‘Titan’s Lakes Revealed’ says the stunning cover of the current issue of Nature. The news isn’t really a surprise — remember that as Huygens approached Titan, there was still some question about whether or not the probe might not splash down in a sea of liquid methane. But here is the hard evidence, culled from the July 22 Titan flyby. The dark patches Cassini ‘saw’ on radar show little radar reflectivity and, when you add in topographical features, bear the clear signature of lakes.
For me, the news evokes a long-ago time when I was growing up in St. Louis. Among my father’s books was an old, leather-bound atlas that dated back to the late 19th Century. And one day as I browsed through various maps, I saw the thrilling word ‘unexplored’ in one corner of the Mato Grosso region of western Brazil. Filling in a map and tracing the great saga of exploration is one of humanity’s great themes, one we now extend to entire worlds. That ‘Titan’s Lakes’ headline took me right back to a boyhood fascination I’ve never lost with the building of maps and the challenge of long odds against the unknown.
These lakes are, of course, like nothing along the Amazon. The ambient temperature being some 180 below zero Celsius, they’re most likely methane combined with ethane, and scientists are speculating that they’re the probable source of the hydrocarbon smog we’ve observed in Titan’s atmosphere. The biggest lake is over sixty miles long; the smallest is less than half a mile wide, and there are dozens to choose from.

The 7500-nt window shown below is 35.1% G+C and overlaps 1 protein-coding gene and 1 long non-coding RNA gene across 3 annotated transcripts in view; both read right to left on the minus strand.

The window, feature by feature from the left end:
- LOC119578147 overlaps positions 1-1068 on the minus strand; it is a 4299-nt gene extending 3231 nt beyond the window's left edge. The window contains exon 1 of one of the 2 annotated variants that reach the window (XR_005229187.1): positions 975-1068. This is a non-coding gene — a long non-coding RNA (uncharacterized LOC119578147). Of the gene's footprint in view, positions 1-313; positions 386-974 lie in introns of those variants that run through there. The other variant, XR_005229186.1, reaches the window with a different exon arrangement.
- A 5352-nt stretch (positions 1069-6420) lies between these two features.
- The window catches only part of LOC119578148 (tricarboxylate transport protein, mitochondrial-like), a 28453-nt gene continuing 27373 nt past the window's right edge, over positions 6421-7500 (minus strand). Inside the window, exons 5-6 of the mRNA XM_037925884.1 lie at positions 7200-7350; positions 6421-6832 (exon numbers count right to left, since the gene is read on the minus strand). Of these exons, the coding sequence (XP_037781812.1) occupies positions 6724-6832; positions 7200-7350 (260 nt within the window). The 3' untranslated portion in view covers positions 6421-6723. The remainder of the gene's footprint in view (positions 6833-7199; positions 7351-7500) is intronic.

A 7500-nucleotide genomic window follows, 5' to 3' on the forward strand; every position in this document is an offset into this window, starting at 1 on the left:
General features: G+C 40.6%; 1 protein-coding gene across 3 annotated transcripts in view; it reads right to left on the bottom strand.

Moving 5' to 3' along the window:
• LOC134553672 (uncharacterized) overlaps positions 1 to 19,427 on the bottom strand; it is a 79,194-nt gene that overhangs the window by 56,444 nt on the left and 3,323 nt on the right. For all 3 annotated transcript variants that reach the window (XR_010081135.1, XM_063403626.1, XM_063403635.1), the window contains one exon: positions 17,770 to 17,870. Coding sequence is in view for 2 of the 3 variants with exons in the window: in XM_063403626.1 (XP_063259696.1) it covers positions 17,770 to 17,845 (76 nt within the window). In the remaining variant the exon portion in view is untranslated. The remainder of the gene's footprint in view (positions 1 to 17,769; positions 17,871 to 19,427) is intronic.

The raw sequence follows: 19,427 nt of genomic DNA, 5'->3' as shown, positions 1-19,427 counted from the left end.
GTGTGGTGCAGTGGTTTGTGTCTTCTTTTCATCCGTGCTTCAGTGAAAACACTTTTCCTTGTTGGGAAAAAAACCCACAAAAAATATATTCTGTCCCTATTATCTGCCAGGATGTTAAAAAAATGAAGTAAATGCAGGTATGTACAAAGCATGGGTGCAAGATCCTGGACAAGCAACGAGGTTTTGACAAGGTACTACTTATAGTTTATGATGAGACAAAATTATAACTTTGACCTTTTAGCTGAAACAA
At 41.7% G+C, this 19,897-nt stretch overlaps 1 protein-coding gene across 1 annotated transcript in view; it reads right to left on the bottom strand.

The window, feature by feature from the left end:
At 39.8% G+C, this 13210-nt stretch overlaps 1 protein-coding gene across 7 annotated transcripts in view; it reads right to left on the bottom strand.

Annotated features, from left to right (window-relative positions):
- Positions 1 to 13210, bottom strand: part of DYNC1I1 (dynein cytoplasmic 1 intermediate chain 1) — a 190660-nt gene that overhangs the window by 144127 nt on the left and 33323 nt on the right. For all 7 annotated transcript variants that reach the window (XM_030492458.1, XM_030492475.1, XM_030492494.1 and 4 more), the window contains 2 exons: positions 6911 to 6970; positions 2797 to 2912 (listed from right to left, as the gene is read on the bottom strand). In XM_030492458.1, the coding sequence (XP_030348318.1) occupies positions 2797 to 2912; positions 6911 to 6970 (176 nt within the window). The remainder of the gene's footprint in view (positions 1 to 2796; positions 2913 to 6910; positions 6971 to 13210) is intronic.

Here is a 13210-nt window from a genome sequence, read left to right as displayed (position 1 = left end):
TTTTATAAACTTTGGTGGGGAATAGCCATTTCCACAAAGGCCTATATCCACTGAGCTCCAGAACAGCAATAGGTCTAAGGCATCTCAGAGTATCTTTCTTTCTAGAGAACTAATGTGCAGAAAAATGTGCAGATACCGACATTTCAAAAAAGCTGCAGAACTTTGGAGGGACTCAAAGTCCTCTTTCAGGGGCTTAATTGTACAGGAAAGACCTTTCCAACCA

Image (click to enlarge): The Cassini spacecraft, using its radar system, has discovered very strong evidence for hydrocarbon lakes on Titan. Dark patches, which resemble terrestrial lakes, seem to be sprinkled all over the high latitudes surrounding Titan’s north pole. Credit: NASA/JPL.
I like Larry Soderblom’s musical analogy: “Titan has turned out to be like a musical crescendo — each pass is more exciting than the last.” How true. Soderblom (USGS, Flagstaff) goes on to comment on these features:
“What we see is darker than anything we’ve ever seen elsewhere on Titan. It was almost as though someone laid a bull’s-eye around the whole north pole of Titan, and Cassini sees these regions of lakes just like those we see on Earth.”
That’s an exciting find indeed, and one fleshed out by Cassini’s view of channels leading into and out of some of these dark lake areas. Their shape is consistent with being carved out by liquid. The completely dark areas are those thought to contain the liquid mix, and some show rims around them that imply deposits formed from evaporation. All this makes the next Cassini pass, scheduled for September, of more than passing interest. The October flyby to follow will take an even closer look at Titan’s north pole region as the drive to map the world’s lakes picks up momentum.
All this is convincing evidence of Titan’s ongoing hydrological cycle, one involving methane rains and subsurface methane layers that Cassini scientist Jonathan Lunine calls ‘methanofers,’ the methane equivalent of aquifers. The theory is that as Titan moves through its seasons, lakes in the winter hemisphere expand through methane rain, while southern hemisphere lakes dry up. You can find more in this JPL news release.
The paper is Stofan et al., “The Lakes of Titan,” Nature 445 (4 January 2007), pp. 61-64. The abstract is online.
Addendum: Chris Rowan does a terrific job presenting this story on Highly Allochthonous.